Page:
As a professor at Wesley Theological Seminary from 1957 to 1983, Dr. Mary Alice Douty Edwards influenced generations of graduates in both ministry and scholarship. At the forefront of the women academics who would transform a male-dominated field, Edwards’ scholarship and instruction in Christian Education continues to have an impact on churches around the world. When she passed away at the age of 101 in 2014, her legacy at Wesley Theological Seminary will be ensured for generations to come, by her estate bequest exceeding $500,000.
“This legacy gift from Mary Alice Edwards makes me think of the legacy that is her life,” President David McAllister-Wilson said. Noting her pioneering spirit, he said that Edwards joined the faculty when the school was still known as Westminster Seminary and situated in rural Maryland.
“One thinks of Sandra Day O’Connor or Dorothy Height or Jane Goodall,” he said. “They didn’t choose their professions because they were women. Indeed they were encouraged not to. And they did not excel because they were women, though they faced many extra obstacles. But because of women like this, many other women have been able to flourish.”
A colleague and friend who served as dean during much of Edwards’ tenure, Dr. J. Philip Wogaman, said, “We were eager to increase the number of women on the faculty, and that was partly prompted by her urging. She helped to open that floodgate. Her presence became an impetus for the wave of women who arrived throughout the 1970s.”
In addition to being a model for women theologians, ministers, and educators, Edwards helped create the broadminded atmosphere that became a Wesley hallmark. “This is a very open, collegial place,” Wogaman said. “She enhanced that. She was part of the glue that held the place together.”
Edwards’ teaching style was in keeping with that collegial focus. “It was very interactive,” Wogaman remembered. “Her style was not a 50 minute lecture with three or four questions at the end. She modeled in the classroom what she hoped her students in Christian Education would be taking into their churches.”
The Rev. Jeanne Klauda, who became Edwards’ companion and caretaker in later years, remembers her own days as a Wesley student, noting Edwards’ focus on innovation. “She created classes that no one else even thought of,” she said, naming a class on aging and ministry as an example. “She had this wonderful ability to reach out to people who ordinarily would be ignored.”
Klauda’s own work was profoundly shaped by lessons learned from Edwards. “She always said that there were two gifts of God that we should cultivate—curiosity and love,” she said. “She lived her life that way, and she taught that way. She had a wonderful, curious, and expansive mind. And she was a very loving teacher.”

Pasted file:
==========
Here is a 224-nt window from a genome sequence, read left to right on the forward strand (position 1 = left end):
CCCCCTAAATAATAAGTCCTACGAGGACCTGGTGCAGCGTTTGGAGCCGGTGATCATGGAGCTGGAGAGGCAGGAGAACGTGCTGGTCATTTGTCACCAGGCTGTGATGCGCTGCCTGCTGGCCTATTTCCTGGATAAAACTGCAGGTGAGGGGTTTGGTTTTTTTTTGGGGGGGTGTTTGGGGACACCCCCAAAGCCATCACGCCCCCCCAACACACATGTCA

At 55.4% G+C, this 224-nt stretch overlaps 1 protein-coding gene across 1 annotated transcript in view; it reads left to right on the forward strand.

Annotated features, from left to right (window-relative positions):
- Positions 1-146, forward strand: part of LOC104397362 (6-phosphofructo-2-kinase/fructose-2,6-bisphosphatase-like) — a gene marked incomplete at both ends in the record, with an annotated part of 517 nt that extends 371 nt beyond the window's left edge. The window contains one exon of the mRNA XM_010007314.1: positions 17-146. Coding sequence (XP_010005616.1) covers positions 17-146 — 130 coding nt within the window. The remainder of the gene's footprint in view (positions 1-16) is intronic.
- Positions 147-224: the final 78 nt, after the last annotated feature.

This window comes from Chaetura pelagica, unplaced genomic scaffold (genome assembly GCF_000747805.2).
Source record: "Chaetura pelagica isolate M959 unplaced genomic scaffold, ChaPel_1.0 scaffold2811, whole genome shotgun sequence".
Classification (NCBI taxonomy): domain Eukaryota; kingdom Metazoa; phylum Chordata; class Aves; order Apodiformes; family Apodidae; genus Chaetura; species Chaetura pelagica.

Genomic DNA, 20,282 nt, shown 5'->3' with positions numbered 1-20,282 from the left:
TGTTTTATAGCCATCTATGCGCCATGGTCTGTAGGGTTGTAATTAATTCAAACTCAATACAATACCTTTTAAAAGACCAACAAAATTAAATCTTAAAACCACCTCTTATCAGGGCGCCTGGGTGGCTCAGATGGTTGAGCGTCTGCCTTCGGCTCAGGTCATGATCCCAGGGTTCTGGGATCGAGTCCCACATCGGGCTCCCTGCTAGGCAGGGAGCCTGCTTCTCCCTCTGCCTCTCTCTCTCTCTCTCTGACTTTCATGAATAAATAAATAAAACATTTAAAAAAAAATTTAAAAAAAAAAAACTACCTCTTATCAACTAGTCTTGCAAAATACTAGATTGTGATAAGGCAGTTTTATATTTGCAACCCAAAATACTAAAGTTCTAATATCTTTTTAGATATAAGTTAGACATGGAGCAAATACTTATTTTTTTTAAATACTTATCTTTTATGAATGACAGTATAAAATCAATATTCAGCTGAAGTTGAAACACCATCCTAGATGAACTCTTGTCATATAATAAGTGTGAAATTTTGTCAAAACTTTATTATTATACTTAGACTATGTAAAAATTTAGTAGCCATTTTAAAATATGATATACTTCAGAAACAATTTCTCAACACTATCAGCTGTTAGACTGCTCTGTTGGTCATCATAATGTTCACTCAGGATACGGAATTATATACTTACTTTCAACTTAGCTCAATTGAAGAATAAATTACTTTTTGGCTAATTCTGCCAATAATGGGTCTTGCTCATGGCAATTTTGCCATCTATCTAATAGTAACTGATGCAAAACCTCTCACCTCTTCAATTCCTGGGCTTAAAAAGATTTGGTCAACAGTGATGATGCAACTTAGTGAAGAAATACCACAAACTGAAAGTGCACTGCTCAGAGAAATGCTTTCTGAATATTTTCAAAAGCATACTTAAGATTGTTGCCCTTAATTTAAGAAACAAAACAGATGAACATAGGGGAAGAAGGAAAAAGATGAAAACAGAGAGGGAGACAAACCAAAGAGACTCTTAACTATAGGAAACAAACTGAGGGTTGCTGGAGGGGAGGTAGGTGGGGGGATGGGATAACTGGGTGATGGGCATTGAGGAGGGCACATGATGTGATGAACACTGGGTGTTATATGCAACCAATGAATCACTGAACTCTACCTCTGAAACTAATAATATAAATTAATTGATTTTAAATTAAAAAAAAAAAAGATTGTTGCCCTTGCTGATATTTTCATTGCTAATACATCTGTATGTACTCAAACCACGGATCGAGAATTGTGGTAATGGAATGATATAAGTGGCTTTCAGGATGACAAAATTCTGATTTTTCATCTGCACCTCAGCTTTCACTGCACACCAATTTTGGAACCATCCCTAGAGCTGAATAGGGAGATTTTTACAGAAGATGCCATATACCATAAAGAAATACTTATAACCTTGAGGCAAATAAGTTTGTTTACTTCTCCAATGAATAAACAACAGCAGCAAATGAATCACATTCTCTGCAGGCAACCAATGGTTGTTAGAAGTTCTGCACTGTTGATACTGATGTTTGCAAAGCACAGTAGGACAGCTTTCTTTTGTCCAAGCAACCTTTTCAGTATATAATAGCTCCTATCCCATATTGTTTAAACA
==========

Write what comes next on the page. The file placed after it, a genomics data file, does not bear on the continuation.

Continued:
Those values are now embodied in Edwards’ bequest, which funds scholarships and helps students graduate without an overwhelming burden of debt. “Bequests by longtime friends of the institution are the building blocks of our ability to be innovative, to offer scholarships, and to offer theological education in the way that Wesley does,” the Rev. Laura Norvell, Vice President for Development, said.
For Norvell, the bequest epitomizes Edwards’ own theological perspective.
“So often, the people who give their lives to Wesley do so out of their personal vision of ministry,” she said. “This gift represents Dr. Edwards’ deep belief that preparing people to think theologically is critical to the building of strong communities.”
“I hope this plants a seed with people, about how their vision for creating a better world can be met through a charitable gift,” Norvell said, adding that such gifts demonstrate an abiding trust in the future. “We move in the already and the not-yet,” she explained. “We’re building leaders for a church that we can’t yet see, but that we move toward with ultimate faith that God is with us and will meet us.”
McAllister-Wilson cherishes memories of Edwards as a person of strength and determination – and as an avid sailor.
“She was, indeed, the captain of her own boat,” he said. “Some years ago, as she started to go blind, she undertook to memorize the whole United Methodist Hymnal so that she could continue to sing along confidently. To paraphrase that great ending of the poem ‘Invictus,’ she was the master of her fate, the captain of her soul.”
For information on bequests and other charitable giving, contact the Wesley Development Office at 202-885-8630 or https://wesleyseminary.edu/support/